American Anti-Slavery Society
About the American Anti-Slavery Society
    Established in 2007, the American Anti-Slavery Society (AA-SS) is a group of Civil War reenactors who strive to portray a f
irst-person impression of the Abolitionists who traveled from city to city opening local chapters and holding public lectures on the sin of slavery.   In its day, the AA-SS was a controversial group asking for total and immediate emancipation, encouraging women to publicly lecture and producing a tremendous amount of propaganda during its forty-some years in existence.  
Our goal today is to give the audience the chance to experience an 1860’s Abolitionist rally.  After a tremendous amount of research, we can say that all speeches, songs, declarations, etc. are taken directly from primary source documents and from minutes of the actual AA-SS meetings.  We give the public a chance to sign copies of the actual petitions the AA-SS regularly produced to send to Congress.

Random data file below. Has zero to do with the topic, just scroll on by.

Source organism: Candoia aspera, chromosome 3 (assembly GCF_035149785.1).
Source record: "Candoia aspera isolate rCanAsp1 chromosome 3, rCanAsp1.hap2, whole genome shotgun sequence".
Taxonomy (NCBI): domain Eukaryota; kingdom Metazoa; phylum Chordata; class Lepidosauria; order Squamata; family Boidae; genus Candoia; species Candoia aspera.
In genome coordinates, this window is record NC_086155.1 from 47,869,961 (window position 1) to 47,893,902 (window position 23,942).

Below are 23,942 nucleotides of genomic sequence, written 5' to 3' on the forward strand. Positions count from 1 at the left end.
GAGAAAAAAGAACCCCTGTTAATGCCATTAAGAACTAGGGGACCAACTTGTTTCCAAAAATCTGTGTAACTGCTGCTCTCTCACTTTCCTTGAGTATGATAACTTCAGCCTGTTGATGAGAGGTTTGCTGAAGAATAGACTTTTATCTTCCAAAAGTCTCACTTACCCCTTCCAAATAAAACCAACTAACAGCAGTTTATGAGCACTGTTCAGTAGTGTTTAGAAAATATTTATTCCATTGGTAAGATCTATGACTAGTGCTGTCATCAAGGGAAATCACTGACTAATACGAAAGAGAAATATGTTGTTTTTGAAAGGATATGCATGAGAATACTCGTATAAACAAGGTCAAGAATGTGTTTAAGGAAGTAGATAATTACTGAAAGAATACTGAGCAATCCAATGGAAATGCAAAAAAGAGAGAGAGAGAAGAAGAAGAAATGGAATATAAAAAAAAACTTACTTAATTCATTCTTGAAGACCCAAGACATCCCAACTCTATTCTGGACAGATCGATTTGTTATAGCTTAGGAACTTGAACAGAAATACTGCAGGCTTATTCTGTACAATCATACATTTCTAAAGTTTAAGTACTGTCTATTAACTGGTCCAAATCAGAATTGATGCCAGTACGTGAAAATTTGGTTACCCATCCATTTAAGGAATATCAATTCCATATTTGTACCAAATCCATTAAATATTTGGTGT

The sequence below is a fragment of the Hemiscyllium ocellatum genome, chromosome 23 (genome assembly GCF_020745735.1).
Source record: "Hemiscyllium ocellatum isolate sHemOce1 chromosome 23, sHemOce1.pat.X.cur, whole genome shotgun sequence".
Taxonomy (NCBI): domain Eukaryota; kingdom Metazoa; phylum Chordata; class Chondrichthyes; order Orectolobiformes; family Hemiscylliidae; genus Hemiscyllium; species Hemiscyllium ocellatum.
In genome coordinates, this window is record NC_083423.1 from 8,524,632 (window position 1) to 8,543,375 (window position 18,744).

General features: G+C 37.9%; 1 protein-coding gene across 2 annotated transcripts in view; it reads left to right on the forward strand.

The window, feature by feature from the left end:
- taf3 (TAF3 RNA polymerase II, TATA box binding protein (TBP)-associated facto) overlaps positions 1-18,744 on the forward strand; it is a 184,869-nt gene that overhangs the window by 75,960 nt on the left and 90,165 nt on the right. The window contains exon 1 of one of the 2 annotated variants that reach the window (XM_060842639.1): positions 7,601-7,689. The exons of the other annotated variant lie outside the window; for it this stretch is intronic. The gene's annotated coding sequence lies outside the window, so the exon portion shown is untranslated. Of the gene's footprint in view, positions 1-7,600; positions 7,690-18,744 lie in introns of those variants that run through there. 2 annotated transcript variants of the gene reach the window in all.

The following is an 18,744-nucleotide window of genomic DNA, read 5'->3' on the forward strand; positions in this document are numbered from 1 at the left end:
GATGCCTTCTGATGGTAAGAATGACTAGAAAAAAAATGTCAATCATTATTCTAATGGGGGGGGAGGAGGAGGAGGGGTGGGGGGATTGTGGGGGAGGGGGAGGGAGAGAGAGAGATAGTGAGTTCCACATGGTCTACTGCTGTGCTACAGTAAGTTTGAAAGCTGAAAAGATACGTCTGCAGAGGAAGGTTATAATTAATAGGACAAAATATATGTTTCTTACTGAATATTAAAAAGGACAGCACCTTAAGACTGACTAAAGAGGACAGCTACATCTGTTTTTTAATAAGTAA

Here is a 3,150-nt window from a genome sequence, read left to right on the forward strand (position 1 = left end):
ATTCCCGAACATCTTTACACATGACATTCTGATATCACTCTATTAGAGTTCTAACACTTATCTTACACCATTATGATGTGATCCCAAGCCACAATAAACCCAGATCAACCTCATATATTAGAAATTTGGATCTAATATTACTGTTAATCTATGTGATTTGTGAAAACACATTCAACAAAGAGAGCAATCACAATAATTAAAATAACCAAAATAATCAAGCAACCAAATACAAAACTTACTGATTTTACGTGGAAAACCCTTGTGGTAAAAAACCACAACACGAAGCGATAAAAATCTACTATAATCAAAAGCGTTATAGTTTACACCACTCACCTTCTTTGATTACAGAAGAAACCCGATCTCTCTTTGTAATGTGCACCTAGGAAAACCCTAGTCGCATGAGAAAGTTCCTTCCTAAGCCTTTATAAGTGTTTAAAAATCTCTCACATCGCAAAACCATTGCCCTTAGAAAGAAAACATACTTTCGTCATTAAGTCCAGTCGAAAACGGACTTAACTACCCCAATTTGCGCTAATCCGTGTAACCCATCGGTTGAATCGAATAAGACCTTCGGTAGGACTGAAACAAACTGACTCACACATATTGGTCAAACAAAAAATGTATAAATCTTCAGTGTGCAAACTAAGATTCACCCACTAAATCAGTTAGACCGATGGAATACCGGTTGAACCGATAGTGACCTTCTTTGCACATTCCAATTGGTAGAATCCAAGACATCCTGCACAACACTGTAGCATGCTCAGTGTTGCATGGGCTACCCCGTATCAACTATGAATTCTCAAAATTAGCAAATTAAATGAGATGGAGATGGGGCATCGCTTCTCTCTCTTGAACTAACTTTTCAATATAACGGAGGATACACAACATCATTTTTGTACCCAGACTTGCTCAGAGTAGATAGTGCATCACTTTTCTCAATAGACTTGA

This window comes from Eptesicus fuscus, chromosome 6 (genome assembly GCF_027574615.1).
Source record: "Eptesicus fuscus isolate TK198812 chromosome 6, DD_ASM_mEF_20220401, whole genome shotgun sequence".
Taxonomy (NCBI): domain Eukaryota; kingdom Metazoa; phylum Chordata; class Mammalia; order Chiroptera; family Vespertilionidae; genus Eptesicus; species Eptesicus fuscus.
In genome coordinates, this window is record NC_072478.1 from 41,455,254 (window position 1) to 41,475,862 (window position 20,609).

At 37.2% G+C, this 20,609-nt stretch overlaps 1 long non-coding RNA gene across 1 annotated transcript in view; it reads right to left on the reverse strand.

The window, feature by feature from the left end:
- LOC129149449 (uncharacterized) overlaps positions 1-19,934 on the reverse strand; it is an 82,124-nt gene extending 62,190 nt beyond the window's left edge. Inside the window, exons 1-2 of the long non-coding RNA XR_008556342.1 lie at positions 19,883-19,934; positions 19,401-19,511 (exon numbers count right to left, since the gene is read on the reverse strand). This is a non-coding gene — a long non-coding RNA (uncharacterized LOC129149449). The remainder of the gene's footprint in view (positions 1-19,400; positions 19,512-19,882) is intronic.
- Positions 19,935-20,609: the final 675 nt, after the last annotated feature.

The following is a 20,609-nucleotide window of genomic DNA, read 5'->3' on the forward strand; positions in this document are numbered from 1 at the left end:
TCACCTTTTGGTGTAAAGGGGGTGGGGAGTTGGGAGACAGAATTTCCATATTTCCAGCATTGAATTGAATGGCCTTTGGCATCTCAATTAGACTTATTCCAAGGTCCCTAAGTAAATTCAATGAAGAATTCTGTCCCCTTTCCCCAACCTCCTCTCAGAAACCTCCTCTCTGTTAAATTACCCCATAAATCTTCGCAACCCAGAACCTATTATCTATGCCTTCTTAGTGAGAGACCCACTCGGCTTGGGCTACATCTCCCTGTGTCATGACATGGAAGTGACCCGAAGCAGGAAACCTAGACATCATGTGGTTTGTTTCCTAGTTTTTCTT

The ever expanding display of artifacts in our camp is a combination of original and reproduction pieces gathered by our members.  We encourage the public to feel the weight of a pair of shackles, use a dip pen to sign the petition and join in the Abolitionist rally.  This is living history and our goal in starting this group was to educate the public on this very serious and emotional topic and give people the opportunity to participate in history!
    In 2009 we expanded into multiple chapters, just as our forefathers did, with new AA-SS chapters in No. CA and CO. Our three chapters are currently the only groups of Abolitionists reenacting at Civil War events in the West. Our members come from all over California & Colorado and have been actively portraying Civil War civilian and military impressions for many years. The AA-SS is populated by reenactors who are serious about the hobby. We sew and wear clothes appropriate to the time and status of the original AA-SS members. We sleep and cook in camp and, just as our forefathers would have, we invite both northerner and southerner to the table to break bread. We all bring something unique to the three chapters and look to expand the mind as well as the assembly.
Photo by Jordan Fried
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Photo by Steven Demory
L to R: John Simons, Sherri Ortman, Mary Schuelke, Nancy Whittle,
Toni Van Beveren, Marie Sims, Dorothy Evans, Janet Whaley